Why: When you use an admin account, the OS is always running with full system privileges so if you accidentally click a bad link or run an infected executable, the malware gets admin privileges too.
But if you’re using a standard account, you’ll be prompted for the Admin password every time a program wants to change computer settings. This has helped me avert disaster more than once.
5. Be careful with executables
Don’t go downloading executable files from dodgy sites willy nilly. And definitely don’t run executable files that you get as email attachments. If you’re smart about where you source your software from, you’ll be at lower risk of installing malware yourself.
Pro Tip: When installing software on windows, uncheck ‘Always trust programs from…” You never know when a small software company will get sold to a bad actor and exploit this easy vulnerability .
If you’re not sure whether you can trust a program, run it in a Sandbox and see if it misbehaves. Avast Antivirus pro includes a sandbox that detects malicious behavior. You can also use the included Windows 10 sandbox.
6. Use real-time virus protection
To actually prevent an infection, you need realtime scanning to alert and stop malicious files and links when you’re browsing the web or installing software. Realtime scanning is usually only available in the paid version of Antivirus software such as Avira, Avast and Malwarebytes premium.
7. Use a Firewall
Trojans and viruses are just one of the ways hackers can get at your system. But if you don’t use a firewall, you’re leaving yourself wide open to even easier access.
Your computer connects to websites, apps, and games using TCP and UDP ports. When in active use, it can make dozens or even thousands of connections an hour. If you leave these ports open you’re looking for trouble. Hackers can easily scan the web for any open ports from any IP address.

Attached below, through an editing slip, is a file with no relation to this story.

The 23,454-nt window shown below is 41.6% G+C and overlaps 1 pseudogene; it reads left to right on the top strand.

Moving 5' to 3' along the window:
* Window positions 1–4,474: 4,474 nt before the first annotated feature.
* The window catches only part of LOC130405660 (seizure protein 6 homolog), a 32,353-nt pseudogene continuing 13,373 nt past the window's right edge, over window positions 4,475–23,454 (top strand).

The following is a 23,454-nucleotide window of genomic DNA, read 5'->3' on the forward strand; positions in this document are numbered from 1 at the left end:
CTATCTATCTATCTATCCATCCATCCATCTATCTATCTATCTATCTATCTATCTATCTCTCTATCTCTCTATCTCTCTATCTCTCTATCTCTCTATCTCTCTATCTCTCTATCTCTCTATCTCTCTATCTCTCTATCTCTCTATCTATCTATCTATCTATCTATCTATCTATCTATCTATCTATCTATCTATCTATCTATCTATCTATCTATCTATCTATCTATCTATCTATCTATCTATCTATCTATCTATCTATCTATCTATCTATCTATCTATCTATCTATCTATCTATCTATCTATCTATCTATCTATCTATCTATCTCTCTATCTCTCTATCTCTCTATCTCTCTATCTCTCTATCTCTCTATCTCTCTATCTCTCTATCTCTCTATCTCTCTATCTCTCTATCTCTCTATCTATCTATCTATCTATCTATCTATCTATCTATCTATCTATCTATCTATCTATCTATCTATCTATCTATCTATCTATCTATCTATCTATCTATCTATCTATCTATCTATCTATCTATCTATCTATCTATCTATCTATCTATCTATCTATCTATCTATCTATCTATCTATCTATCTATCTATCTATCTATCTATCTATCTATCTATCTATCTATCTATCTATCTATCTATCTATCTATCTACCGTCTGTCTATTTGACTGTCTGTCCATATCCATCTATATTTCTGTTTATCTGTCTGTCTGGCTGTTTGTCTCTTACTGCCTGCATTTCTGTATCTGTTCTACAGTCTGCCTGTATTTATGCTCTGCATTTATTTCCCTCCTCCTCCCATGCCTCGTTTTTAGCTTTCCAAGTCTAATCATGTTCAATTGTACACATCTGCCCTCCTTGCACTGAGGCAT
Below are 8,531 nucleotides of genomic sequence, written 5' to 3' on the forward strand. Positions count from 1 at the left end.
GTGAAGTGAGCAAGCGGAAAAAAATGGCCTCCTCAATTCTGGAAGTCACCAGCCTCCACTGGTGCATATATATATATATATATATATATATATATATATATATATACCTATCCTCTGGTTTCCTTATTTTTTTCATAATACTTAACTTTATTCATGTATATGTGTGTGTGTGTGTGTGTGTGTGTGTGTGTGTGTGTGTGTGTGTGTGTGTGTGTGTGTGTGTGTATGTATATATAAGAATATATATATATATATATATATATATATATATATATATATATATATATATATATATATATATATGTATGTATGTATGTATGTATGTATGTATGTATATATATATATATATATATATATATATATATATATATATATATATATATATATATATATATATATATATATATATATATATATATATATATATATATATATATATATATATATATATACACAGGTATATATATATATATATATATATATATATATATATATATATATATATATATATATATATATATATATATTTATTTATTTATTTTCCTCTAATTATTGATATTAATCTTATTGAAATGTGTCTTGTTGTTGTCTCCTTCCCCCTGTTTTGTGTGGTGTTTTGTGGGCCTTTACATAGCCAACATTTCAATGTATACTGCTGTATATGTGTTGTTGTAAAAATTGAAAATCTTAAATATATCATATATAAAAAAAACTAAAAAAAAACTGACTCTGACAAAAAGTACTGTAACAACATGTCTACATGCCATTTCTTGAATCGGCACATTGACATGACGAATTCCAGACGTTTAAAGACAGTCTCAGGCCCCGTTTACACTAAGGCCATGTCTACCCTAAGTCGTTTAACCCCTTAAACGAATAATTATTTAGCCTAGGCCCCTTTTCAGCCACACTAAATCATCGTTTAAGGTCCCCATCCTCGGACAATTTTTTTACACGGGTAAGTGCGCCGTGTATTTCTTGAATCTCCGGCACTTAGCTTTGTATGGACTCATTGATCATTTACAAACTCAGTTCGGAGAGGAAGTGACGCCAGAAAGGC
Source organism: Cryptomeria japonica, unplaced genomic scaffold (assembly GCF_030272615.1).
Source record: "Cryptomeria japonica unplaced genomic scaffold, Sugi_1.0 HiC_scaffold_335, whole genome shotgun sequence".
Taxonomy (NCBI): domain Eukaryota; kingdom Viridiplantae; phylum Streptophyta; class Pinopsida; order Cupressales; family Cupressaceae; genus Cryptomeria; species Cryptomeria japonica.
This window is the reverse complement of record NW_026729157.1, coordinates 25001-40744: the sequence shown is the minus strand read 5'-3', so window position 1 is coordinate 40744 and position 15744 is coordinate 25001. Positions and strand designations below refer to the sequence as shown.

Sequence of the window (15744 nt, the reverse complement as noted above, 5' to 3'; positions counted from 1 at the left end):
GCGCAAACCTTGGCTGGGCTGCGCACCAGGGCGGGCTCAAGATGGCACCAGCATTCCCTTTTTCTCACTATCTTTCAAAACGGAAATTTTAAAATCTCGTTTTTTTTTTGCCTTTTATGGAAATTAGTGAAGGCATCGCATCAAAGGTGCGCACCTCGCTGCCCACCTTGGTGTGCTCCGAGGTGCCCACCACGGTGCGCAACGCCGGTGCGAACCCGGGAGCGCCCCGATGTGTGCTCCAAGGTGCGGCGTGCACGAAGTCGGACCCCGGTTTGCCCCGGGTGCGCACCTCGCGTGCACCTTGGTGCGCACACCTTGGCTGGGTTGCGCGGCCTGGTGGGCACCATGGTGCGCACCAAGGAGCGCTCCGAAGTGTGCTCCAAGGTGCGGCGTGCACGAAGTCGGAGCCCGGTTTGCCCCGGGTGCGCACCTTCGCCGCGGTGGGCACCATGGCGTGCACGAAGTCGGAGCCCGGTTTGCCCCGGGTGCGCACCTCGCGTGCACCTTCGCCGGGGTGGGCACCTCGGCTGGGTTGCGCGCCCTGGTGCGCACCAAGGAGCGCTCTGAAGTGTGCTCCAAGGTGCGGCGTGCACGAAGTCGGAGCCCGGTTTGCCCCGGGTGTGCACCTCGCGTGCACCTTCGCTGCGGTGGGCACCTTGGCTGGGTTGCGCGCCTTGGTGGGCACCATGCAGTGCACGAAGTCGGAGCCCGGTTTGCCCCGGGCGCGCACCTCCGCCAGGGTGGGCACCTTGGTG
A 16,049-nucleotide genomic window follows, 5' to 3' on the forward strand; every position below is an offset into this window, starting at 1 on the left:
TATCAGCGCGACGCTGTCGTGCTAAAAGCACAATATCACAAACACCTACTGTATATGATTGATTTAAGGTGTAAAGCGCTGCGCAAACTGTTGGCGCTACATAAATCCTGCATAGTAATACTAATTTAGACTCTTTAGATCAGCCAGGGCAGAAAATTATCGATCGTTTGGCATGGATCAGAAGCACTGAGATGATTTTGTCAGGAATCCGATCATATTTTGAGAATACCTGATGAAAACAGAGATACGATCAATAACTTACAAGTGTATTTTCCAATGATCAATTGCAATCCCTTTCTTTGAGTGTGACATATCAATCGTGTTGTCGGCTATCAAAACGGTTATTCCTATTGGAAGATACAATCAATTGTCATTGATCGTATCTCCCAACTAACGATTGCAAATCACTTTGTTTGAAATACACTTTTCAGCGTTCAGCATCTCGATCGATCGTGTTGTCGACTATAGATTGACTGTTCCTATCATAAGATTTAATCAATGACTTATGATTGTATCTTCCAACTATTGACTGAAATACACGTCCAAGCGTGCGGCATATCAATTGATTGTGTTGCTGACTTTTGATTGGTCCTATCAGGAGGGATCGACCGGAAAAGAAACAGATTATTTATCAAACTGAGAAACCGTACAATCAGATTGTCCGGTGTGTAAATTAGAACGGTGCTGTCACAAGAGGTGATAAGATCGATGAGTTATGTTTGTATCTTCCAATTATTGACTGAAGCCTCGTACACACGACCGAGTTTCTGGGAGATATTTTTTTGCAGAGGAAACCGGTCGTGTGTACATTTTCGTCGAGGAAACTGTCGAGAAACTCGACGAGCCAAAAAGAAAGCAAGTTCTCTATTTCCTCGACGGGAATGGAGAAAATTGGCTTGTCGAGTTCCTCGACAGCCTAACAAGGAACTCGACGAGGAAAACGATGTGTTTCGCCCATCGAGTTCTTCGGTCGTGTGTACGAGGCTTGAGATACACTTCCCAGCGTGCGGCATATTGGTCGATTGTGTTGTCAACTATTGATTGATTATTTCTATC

To protect yourself, use a firewall that monitors your in/out traffic and will alert you or automatically block connections when there is suspicious traffic. Windows firewall is better than nothing but you can also try:
The best Free Firewalls:
8. Secure your wifi
Most of us are guilty of using short, weak wifi passwords. But you really only need to set up your devices once there’s not excuse for sacrificing security. In fact, a noob hacker can sniff your encrypted wifi traffic and crack passwords of up to 9 characters in minutes.
Once someone has your wifi password, they can wreak all kinds of havoc like:
- Download from sketchy websites your IP address
- Sniff your traffic to steal account credentials
- Access your network drives and shared files
So be smart, use strong passwords and make sure it’s at least 12 characters and not a dictionary word.
9. Secure your email
Businesses and freelancers often receive hundreds of email attachments a week and it only takes one mistake to get crypto-jacked. So make sure you use an email client that can weed out most of the dangerous stuff for you.